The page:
Walking the tightrope of performance management.
You receive a complaint from an employee: their manager is bullying them. However, you also discover the employee is underperforming. How do we navigate the narrow path between performance management and bullying, and avoid these situations occurring?
Is it an issue of management style?
A recent article by Benedict Carey for The New York Times collated findings on the detrimental effect of a “tough love” approach to management. “A boss who ‘demands’ excellence is no more likely to produce it then the boss who requests or nurtures it, and likely less so,” writes Carey.
Indeed, erring towards the negative or corrective approach to performance management can cause the exact opposite effect: “Morale and company loyalty plunge, tardiness increases and sick days are more frequent”. Simply put, employees disengage.
Nonetheless, despite the research, there remains a belief among managers that negative or corrective feedback makes them a better leader. A survey by Harvard Business Review found that 73% managers see themselves as highly effective when they give criticism.
However, it is also widely understood that positive reinforcement, praise and recognition yield results. Research, commissioned by the O.C. Tanner Institute and conducted by the Cicero Group, identified performance recognition as “a strong driver of employee engagement” with 79% employees who received strong recognition feeling highly engaged with their work, compared to only 25% receiving weak recognition.
So there seems to be a disconnect between what employees want – and, crucially, are receptive to – and what managers believe will yield results as the Harvard Business Review report explains:
“Leaders obviously carry some incorrect beliefs about the value and benefits of different forms of feedback. They vastly underestimate the power and necessity of positive reinforcement. Conversely, they greatly overestimate the value and benefit of negative or corrective feedback. In all, they misjudge the impact negative feedback has on how they are perceived by their colleagues, bosses, and direct reports”.
Why is there a resistance to providing positive reinforcement? A resistance to pandering to the needs of the millennial “snowflake generation”? An association of “nurture” with female characteristics and therefore somehow seen as a weakness? A result of managers borne out of environments with no formal management structure or training?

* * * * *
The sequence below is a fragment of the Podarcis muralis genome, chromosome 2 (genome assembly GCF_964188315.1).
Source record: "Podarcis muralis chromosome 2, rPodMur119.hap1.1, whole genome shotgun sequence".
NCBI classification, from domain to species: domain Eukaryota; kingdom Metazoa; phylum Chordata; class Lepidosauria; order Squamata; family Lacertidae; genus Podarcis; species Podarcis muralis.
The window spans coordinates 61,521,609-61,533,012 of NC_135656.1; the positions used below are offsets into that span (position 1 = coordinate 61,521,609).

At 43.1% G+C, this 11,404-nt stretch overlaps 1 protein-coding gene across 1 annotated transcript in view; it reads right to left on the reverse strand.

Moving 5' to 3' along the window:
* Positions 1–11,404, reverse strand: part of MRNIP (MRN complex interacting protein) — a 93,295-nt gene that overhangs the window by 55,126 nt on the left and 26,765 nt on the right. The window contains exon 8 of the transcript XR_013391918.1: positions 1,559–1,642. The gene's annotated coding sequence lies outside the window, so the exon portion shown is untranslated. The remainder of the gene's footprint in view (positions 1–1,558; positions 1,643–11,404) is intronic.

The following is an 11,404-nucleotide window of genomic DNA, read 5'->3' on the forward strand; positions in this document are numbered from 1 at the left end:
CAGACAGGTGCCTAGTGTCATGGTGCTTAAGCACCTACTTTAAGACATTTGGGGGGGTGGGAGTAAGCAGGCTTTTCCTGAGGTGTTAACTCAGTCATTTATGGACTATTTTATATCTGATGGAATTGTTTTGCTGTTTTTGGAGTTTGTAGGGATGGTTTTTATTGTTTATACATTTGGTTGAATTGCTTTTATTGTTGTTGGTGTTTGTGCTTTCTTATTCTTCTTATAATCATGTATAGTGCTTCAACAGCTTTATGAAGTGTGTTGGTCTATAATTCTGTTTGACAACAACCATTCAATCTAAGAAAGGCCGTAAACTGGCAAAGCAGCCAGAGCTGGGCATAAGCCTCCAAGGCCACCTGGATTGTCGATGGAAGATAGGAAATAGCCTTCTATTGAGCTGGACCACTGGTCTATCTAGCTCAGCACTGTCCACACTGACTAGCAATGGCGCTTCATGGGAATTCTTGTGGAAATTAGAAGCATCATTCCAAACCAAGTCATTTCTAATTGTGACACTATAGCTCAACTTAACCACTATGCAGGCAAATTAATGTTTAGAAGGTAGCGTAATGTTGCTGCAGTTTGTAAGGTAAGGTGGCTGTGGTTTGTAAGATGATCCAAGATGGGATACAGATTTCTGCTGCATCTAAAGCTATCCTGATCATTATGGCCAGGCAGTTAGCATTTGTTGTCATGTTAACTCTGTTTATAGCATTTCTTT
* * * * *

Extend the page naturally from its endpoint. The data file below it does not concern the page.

The danger of ill-equipped leaders and a belief in the success of negative feedback is that managers begin to adopt bullying behaviours. As Carey observes, in the absence of a formal hierarchy, “leaders tend to emerge organically, and common traits of those who assume the role include boldness, a healthy ego and a sense of entitlement” – that is, those who can crow the loudest, not necessarily those who can lead, inspire and develop a team.
Rather, as Carey notes, “Bullying bosses undermine their own teams”. As a result, it is near impossible to inspire loyalty in a team, when they feel undermined and betrayed by their manager. Plus, it makes speaking out against bullying, harassing or discriminatory behaviour all that more difficult when the person in authority – a position of trust as well as power – is the perpetrator.
So, what can be done?
Give positive feedback but also do not shy away from difficult conversations. Identifying and appreciating differences in your people – different skill sets, ways of working, approaches and attitudes – is essential for being an effective manager. A supportive, motivational, reasonable and fair manager will inspire a team to achieve their aspirations and overcome challenges much more than one who demands, shouts, swears and stamps their foot.
A formal structure for performance monitoring is also key – as is management training for the leadership team. Managers need to be equipped with the skills as well as the time and space to provide feedback. This will give both parties the opportunity to set clear expectations of what is required of them and raise any issues to be overcome; rather than calling people out in front of others (in particular during moments of high pressure) or embarrassing them with a “telling off”.
Finally, take a look at your workplace culture. Bullying bosses are a symptom of a toxic workplace. Supportive managers who value and recognise diversity in their people mirror a supportive and inclusive workplace. I know which manager I’d rather be.
At Tell Jane, we provide training for performance management and can support your organisation in assessing your processes for monitoring performance, as well as ridding your workplace of any toxic behaviours. Talk to us at Tell Jane to find out more by emailing email@example.com.
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